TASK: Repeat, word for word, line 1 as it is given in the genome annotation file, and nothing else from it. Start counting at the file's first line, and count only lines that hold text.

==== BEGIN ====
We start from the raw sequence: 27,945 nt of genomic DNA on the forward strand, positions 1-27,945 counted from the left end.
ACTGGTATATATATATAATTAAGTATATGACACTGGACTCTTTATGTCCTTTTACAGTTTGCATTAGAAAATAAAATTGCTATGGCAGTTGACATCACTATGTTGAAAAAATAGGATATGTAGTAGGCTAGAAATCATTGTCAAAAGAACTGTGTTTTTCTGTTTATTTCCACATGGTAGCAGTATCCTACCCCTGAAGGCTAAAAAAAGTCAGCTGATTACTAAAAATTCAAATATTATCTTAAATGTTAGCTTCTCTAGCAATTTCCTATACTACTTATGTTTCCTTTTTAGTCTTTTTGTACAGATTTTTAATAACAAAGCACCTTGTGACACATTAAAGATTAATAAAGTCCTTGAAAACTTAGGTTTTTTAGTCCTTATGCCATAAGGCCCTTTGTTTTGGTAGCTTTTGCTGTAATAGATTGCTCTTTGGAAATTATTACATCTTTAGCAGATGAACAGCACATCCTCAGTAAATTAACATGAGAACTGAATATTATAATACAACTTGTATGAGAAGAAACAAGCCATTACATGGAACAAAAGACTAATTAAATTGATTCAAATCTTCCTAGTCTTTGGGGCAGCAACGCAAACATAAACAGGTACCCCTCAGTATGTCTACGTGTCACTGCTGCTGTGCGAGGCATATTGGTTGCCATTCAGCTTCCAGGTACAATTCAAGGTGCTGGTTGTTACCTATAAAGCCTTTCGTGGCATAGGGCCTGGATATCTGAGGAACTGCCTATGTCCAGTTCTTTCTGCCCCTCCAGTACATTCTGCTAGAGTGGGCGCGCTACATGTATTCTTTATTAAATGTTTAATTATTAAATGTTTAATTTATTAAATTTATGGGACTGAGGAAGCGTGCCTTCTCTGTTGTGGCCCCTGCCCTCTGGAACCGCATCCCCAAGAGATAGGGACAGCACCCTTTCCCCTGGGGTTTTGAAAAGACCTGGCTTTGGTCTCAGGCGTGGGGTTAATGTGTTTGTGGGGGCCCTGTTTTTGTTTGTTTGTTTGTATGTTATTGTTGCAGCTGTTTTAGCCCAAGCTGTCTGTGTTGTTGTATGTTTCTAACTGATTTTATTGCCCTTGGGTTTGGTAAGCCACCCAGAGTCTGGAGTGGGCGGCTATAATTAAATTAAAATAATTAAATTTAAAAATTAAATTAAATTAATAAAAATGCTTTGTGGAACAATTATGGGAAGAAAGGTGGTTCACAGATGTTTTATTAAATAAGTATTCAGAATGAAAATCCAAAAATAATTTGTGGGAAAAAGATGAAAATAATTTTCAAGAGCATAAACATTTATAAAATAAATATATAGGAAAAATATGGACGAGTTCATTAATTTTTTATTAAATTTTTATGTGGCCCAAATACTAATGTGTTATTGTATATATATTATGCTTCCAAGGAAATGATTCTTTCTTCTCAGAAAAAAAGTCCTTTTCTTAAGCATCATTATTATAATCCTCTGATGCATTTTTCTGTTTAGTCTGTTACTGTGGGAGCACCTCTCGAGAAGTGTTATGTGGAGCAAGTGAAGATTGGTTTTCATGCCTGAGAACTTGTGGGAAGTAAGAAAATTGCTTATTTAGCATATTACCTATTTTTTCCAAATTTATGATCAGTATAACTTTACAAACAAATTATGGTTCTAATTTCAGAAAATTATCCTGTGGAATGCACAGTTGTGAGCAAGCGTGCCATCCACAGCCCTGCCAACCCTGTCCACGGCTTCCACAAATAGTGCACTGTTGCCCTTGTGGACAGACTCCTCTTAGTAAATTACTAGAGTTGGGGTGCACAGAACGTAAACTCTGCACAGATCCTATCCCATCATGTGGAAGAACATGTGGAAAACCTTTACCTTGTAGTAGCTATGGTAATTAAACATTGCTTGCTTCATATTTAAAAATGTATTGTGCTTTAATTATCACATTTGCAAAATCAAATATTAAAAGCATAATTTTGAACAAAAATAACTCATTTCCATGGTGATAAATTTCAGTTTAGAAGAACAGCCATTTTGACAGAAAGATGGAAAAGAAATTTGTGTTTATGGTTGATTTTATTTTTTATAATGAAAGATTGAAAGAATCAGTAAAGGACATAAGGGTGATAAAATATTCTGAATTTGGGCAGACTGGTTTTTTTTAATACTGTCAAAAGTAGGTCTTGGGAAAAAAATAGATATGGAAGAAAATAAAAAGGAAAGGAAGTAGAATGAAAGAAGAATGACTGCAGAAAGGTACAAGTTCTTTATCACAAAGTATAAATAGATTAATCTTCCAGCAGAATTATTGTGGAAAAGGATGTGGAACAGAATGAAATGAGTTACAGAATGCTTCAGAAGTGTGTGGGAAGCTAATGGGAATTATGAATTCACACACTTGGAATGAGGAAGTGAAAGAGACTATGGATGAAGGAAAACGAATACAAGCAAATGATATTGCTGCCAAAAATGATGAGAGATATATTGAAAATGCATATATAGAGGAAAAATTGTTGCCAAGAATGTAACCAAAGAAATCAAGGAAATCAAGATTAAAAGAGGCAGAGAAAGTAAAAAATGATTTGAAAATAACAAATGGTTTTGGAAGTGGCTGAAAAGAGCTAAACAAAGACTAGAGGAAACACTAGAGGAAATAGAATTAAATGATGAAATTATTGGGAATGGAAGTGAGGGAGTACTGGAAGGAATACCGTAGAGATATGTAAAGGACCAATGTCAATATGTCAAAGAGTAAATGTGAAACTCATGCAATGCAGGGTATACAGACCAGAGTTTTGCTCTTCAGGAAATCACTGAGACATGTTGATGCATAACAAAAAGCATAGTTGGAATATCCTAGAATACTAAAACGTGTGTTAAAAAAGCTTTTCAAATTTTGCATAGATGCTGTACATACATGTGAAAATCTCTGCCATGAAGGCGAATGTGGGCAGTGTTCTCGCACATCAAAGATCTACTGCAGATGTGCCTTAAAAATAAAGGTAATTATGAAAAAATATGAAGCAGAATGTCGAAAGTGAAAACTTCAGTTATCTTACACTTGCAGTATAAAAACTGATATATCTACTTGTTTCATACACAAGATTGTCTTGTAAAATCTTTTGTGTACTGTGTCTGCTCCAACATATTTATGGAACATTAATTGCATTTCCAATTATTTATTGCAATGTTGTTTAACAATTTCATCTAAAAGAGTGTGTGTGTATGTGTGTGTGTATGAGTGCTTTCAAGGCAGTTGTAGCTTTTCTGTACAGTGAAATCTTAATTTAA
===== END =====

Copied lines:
We start from the raw sequence: 27,945 nt of genomic DNA on the forward strand, positions 1-27,945 counted from the left end.